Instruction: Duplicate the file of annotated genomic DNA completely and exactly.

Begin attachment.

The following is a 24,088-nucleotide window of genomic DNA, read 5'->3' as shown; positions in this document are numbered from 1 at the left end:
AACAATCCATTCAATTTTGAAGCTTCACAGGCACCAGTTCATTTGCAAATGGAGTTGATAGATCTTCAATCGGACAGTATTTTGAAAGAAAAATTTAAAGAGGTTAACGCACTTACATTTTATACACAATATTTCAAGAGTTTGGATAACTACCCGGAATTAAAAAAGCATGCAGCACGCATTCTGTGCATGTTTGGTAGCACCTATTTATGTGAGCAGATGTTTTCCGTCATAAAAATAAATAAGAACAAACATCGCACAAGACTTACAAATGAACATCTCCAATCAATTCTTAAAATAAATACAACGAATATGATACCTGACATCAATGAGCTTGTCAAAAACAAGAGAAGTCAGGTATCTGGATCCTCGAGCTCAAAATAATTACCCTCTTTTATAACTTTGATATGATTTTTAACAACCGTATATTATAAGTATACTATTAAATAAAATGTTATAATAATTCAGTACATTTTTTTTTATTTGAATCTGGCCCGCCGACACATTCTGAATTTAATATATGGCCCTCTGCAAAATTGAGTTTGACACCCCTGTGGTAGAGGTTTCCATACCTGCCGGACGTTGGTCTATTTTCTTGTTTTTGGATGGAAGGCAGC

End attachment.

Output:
The following is a 24,088-nucleotide window of genomic DNA, read 5'->3' as shown; positions in this document are numbered from 1 at the left end:
AACAATCCATTCAATTTTGAAGCTTCACAGGCACCAGTTCATTTGCAAATGGAGTTGATAGATCTTCAATCGGACAGTATTTTGAAAGAAAAATTTAAAGAGGTTAACGCACTTACATTTTATACACAATATTTCAAGAGTTTGGATAACTACCCGGAATTAAAAAAGCATGCAGCACGCATTCTGTGCATGTTTGGTAGCACCTATTTATGTGAGCAGATGTTTTCCGTCATAAAAATAAATAAGAACAAACATCGCACAAGACTTACAAATGAACATCTCCAATCAATTCTTAAAATAAATACAACGAATATGATACCTGACATCAATGAGCTTGTCAAAAACAAGAGAAGTCAGGTATCTGGATCCTCGAGCTCAAAATAATTACCCTCTTTTATAACTTTGATATGATTTTTAACAACCGTATATTATAAGTATACTATTAAATAAAATGTTATAATAATTCAGTACATTTTTTTTTATTTGAATCTGGCCCGCCGACACATTCTGAATTTAATATATGGCCCTCTGCAAAATTGAGTTTGACACCCCTGTGGTAGAGGTTTCCATACCTGCCGGACGTTGGTCTATTTTCTTGTTTTTGGATGGAAGGCAGC